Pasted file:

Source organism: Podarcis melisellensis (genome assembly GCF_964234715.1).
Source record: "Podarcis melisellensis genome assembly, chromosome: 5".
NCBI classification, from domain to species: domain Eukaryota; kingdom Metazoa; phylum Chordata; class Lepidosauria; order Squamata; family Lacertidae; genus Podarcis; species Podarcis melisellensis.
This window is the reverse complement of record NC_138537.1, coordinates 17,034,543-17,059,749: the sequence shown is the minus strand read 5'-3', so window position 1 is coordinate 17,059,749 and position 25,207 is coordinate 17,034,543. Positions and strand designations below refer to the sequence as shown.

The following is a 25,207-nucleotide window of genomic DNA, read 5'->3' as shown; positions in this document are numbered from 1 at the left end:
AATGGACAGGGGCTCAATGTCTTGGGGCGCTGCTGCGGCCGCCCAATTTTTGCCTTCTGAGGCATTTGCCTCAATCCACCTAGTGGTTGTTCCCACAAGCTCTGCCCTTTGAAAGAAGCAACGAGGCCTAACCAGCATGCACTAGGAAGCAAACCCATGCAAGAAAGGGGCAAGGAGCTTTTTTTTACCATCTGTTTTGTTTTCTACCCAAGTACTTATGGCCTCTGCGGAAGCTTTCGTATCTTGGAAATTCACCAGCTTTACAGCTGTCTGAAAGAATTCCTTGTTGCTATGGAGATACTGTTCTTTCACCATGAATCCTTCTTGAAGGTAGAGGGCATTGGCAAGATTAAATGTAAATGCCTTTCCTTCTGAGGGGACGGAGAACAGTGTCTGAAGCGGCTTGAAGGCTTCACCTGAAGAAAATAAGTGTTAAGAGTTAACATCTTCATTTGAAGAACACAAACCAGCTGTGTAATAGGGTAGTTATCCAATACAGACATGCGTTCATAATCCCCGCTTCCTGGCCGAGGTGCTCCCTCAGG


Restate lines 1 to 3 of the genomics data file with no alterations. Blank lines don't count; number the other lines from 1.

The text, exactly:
Source organism: Podarcis melisellensis (genome assembly GCF_964234715.1).
Source record: "Podarcis melisellensis genome assembly, chromosome: 5".
NCBI classification, from domain to species: domain Eukaryota; kingdom Metazoa; phylum Chordata; class Lepidosauria; order Squamata; family Lacertidae; genus Podarcis; species Podarcis melisellensis.